THE JOINT SDG FUND
The UN Joint SDG Fund (the Fund) supports countries as they accelerate their progress toward the Sustainable Development Goals (SDGs). The Fund operates through a series of calls for the United Nations (UN) system that lead to the implementation of transformative Joint Programmes (JPs), under the leadership of Resident Coordinators (RCs). In doing so, the Fund is committed to forge paths and partnerships that unlock public and private capital for the SDGs at scale. All allocations made by the Fund will be in the form of grants to UN agencies.
This call operationalizes the following “Terms of Reference” of the Fund:
● Reinforce the SDG financing architecture (Component 1): The Fund will support UN Country Teams in the development of financing strategies and enabling frameworks for SDG investment. This work will include the strengthening of the capacities of the national and sub-national SDG financing architecture, piloting of integrated national financing frameworks, establishment of partnerships through convening networks and consortia comprised of actors from the public and private sector and the production of SDG-aligned financing strategies.
● Catalyze strategic investments (Component 2): The Fund will support UN Country Teams in investing in key initiatives that leverage public and private financing in order to advance the SDGs. These initiatives will provide a demonstration of concept and will be scalable both in country and elsewhere.
FINANCING THE AGENDA 2030: OPPORTUNITIES AND CHALLENGES
World leaders have made ambitious commitments to achieve the SDGs. Yet, securing enough resources remains a major challenge, with developing countries facing a gap estimated between US$2.5–3 trillion per year. Financing is theoretically available, given the size, scale and level of sophistication of the global financial system—with gross world product and global gross financial assets estimated at over US$85 trillion and US$ 200 trillion respectively. While the world has never been as rich as it is today, financial flows and wealth, mostly private, do not (or cannot) reach the geographies and people that need them the most.
There is no lack of opportunities to fill the gap and reorient public and private investment towards the SDGs.
SDGs are being increasingly integrated into public budgets and development cooperation. Despite growing concerns on public debts, the median tax revenue is growing in the developing world: 80 countries have reported an increase in their tax-to-GDP ratios in 2017. The digitalization of finance—or fintech—has opened new venues at a speed unimageable at the beginning of the new millennium.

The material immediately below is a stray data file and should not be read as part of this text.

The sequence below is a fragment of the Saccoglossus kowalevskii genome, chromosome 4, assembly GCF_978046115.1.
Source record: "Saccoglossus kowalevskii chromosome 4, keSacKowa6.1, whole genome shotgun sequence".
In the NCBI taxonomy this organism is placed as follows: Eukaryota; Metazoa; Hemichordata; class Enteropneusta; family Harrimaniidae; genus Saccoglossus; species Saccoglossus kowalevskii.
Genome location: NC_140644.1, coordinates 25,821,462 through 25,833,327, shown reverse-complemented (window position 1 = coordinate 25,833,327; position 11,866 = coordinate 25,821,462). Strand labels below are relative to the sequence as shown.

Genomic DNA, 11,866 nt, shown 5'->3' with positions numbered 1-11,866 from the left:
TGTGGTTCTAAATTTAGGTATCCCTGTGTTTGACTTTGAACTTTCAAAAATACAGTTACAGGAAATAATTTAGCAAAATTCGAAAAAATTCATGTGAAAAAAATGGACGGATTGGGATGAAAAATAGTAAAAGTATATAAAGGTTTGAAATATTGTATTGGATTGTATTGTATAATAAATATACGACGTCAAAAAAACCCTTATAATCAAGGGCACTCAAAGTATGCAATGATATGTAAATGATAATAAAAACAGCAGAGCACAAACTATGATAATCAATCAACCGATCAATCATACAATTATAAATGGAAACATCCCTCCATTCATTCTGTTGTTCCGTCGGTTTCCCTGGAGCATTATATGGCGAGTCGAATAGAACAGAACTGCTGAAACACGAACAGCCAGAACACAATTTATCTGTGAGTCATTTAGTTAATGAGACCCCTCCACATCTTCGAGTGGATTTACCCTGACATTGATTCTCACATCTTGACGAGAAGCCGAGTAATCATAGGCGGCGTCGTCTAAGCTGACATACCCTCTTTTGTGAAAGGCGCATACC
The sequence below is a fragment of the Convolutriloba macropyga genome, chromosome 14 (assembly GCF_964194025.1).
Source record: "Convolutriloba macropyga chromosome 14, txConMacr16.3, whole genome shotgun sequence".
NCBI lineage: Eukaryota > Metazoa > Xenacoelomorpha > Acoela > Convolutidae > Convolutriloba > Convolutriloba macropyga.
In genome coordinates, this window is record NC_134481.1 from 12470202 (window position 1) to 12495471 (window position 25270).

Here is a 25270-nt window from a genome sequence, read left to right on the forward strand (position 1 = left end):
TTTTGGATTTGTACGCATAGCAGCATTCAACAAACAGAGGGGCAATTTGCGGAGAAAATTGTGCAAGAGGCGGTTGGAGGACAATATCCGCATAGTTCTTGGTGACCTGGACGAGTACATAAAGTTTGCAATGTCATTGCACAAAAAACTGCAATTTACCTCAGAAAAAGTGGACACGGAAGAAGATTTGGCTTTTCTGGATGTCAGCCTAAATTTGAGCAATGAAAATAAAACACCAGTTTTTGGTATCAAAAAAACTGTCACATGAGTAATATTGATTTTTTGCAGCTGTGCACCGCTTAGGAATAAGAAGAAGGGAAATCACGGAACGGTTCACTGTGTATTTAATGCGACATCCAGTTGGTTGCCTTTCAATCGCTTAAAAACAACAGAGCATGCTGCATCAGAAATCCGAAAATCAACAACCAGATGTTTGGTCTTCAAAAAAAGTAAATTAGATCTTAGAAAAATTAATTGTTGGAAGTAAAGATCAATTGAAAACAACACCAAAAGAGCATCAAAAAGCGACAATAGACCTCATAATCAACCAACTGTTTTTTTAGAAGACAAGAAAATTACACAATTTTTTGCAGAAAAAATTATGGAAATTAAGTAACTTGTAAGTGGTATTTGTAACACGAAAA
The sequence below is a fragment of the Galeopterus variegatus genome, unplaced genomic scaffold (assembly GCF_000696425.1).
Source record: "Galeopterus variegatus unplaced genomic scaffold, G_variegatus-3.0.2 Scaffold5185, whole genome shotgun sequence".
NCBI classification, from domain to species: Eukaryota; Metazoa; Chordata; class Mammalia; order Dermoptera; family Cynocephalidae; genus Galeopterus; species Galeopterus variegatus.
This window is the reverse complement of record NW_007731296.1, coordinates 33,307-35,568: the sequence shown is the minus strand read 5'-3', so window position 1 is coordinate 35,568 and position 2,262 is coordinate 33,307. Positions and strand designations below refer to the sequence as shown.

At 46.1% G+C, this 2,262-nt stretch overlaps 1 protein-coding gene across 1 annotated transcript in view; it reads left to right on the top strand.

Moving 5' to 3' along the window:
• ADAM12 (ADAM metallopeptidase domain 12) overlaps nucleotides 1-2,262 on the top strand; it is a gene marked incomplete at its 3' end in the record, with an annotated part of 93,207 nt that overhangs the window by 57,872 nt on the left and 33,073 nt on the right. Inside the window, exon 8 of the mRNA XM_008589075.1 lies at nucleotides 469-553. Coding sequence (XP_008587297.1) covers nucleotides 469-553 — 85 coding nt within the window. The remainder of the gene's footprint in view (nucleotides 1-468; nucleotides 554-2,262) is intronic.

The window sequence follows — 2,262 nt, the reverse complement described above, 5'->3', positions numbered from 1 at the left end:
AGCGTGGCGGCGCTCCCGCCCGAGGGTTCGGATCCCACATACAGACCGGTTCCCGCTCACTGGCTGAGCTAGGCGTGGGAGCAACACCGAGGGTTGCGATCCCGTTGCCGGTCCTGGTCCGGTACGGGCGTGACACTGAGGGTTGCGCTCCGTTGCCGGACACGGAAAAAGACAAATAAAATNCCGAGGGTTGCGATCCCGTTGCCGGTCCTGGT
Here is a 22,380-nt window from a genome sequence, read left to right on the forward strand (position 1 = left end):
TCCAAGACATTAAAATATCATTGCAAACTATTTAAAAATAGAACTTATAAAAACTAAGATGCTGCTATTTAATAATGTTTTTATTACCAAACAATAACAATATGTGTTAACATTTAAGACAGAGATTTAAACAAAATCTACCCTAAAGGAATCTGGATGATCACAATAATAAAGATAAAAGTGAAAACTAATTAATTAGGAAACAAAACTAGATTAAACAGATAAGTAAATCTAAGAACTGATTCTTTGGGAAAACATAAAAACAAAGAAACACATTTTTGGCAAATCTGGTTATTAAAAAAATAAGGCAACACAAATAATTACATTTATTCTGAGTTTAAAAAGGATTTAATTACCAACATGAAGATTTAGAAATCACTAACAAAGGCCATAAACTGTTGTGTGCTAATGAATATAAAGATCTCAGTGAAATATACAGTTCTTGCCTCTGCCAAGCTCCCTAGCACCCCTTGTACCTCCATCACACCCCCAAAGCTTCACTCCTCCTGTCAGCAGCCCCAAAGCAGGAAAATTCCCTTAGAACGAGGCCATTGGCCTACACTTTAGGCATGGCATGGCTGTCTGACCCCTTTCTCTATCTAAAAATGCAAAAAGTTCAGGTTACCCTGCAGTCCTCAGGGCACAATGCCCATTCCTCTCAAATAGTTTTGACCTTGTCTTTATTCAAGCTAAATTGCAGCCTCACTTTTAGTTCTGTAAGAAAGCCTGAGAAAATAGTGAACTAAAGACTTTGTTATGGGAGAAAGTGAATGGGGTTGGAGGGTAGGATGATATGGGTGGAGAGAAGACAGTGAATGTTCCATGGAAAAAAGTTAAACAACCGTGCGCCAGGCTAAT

Not only Governments, but also the financial markets and investors have positively reacted, by starting to demand and claim a stronger integration of the SDGs in public and private investment decisions. Commitments were supported by increasing evidence that investing in the SDGs makes economic sense, with an estimated US$12 trillion of market opportunities. Responsible investment strategies, from exclusion lists to impact investing, have grown to US$30.7 trillion in 2018. New markets and asset classes have emerged: the green bond market increased from virtually zero in 2010 to over US$200 billion in 2019. Despite opportunities, bottlenecks and intensified risks—from vulnerability to climate change and economic recessions to health epidemics—persist. Most private investments are not channeled towards sustainable development at the scale and speed required. SDG investment opportunities in many countries, such as Least Developed Countries (LDCs), Small Island Developing States (SIDS) and fragile countries are underinvested.
Private investments in SDG-related infrastructure in developing countries were lower in 2018 than in 2012. The financing for the 2030 agenda is constrained by a range of challenges, including:
• Limited fiscal space and institutional capacity to formulate a pipeline of bankable SDG investment projects, and weak public finance management systems, notably in countries most at risk of being left behind.
• Weak tax collection systems and underperforming public finance management that result in reduced revenue generation and lower performance and budget execution, thus limiting the available space for increasing SDG-relating spending.
• Misaligned incentives and regulations, limited awareness, and difficulties in identifying, measuring and reporting on sustainable investments, which impede private investment in the SDGs at scale.
• Public planning and SDG-aligned strategies remain de-linked from financing and budgeting, leading to less effective spending and poor service delivery. The same strategies are also not designed to attract different sources of financing, including from the private and financial sectors.
• There is often a mismatch between what private “capital” wants and needs and the environment and bankability of businesses and projects that impact the SDGs.
• The lack of common definitions, impact measurement standards and rigorous frameworks for reporting are challenging the way impact is measured.